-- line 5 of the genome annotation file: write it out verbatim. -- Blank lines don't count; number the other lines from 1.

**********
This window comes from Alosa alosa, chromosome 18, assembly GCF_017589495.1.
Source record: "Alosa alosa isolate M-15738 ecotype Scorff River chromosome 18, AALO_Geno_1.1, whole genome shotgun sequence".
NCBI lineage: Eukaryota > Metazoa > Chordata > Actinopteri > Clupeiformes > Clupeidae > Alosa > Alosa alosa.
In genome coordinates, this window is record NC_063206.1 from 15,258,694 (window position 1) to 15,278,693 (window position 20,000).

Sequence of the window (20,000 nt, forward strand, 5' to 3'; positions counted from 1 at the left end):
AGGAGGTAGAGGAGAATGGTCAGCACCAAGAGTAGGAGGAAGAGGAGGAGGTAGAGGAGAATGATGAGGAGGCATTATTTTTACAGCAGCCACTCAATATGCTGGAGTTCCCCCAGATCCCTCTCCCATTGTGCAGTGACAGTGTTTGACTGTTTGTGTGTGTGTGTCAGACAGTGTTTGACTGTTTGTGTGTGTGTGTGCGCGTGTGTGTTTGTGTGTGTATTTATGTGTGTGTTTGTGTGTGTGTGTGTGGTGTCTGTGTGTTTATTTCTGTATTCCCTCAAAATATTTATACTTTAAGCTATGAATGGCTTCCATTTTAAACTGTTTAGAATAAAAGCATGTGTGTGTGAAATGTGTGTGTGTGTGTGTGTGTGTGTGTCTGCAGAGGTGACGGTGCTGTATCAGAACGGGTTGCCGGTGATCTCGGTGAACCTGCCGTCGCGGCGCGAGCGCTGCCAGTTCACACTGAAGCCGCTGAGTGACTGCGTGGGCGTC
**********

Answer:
Sequence of the window (20,000 nt, forward strand, 5' to 3'; positions counted from 1 at the left end):